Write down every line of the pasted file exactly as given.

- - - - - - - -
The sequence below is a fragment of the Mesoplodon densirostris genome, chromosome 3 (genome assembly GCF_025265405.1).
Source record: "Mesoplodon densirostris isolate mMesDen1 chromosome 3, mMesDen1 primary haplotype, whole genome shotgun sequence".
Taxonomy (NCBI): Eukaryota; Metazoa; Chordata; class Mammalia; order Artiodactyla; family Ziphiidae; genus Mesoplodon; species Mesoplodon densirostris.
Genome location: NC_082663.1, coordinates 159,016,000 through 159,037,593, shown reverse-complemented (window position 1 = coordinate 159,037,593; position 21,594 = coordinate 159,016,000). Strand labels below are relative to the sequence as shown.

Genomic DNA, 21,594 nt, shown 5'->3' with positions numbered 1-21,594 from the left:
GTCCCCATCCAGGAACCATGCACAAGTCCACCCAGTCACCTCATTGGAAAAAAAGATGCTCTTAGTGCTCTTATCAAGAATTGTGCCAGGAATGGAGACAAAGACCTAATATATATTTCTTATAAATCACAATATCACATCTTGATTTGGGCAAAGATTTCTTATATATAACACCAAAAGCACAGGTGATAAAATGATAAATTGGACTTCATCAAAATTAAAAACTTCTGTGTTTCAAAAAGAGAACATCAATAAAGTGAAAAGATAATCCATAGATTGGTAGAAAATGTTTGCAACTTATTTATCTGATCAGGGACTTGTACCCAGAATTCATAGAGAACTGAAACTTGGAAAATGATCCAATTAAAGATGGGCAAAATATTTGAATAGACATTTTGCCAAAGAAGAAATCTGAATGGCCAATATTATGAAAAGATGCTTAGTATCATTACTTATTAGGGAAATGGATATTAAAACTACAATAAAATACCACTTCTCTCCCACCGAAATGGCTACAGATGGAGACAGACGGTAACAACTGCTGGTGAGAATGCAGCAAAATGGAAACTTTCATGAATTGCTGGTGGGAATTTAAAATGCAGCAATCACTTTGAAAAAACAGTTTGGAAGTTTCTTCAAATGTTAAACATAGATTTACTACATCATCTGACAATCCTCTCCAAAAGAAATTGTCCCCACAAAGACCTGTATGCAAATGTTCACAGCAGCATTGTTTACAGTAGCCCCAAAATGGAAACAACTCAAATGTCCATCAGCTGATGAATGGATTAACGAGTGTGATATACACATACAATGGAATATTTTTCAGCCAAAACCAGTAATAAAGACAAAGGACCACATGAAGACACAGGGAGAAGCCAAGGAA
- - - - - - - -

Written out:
The sequence below is a fragment of the Mesoplodon densirostris genome, chromosome 3 (genome assembly GCF_025265405.1).
Source record: "Mesoplodon densirostris isolate mMesDen1 chromosome 3, mMesDen1 primary haplotype, whole genome shotgun sequence".
Taxonomy (NCBI): Eukaryota; Metazoa; Chordata; class Mammalia; order Artiodactyla; family Ziphiidae; genus Mesoplodon; species Mesoplodon densirostris.
Genome location: NC_082663.1, coordinates 159,016,000 through 159,037,593, shown reverse-complemented (window position 1 = coordinate 159,037,593; position 21,594 = coordinate 159,016,000). Strand labels below are relative to the sequence as shown.

Genomic DNA, 21,594 nt, shown 5'->3' with positions numbered 1-21,594 from the left:
GTCCCCATCCAGGAACCATGCACAAGTCCACCCAGTCACCTCATTGGAAAAAAAGATGCTCTTAGTGCTCTTATCAAGAATTGTGCCAGGAATGGAGACAAAGACCTAATATATATTTCTTATAAATCACAATATCACATCTTGATTTGGGCAAAGATTTCTTATATATAACACCAAAAGCACAGGTGATAAAATGATAAATTGGACTTCATCAAAATTAAAAACTTCTGTGTTTCAAAAAGAGAACATCAATAAAGTGAAAAGATAATCCATAGATTGGTAGAAAATGTTTGCAACTTATTTATCTGATCAGGGACTTGTACCCAGAATTCATAGAGAACTGAAACTTGGAAAATGATCCAATTAAAGATGGGCAAAATATTTGAATAGACATTTTGCCAAAGAAGAAATCTGAATGGCCAATATTATGAAAAGATGCTTAGTATCATTACTTATTAGGGAAATGGATATTAAAACTACAATAAAATACCACTTCTCTCCCACCGAAATGGCTACAGATGGAGACAGACGGTAACAACTGCTGGTGAGAATGCAGCAAAATGGAAACTTTCATGAATTGCTGGTGGGAATTTAAAATGCAGCAATCACTTTGAAAAAACAGTTTGGAAGTTTCTTCAAATGTTAAACATAGATTTACTACATCATCTGACAATCCTCTCCAAAAGAAATTGTCCCCACAAAGACCTGTATGCAAATGTTCACAGCAGCATTGTTTACAGTAGCCCCAAAATGGAAACAACTCAAATGTCCATCAGCTGATGAATGGATTAACGAGTGTGATATACACATACAATGGAATATTTTTCAGCCAAAACCAGTAATAAAGACAAAGGACCACATGAAGACACAGGGAGAAGCCAAGGAA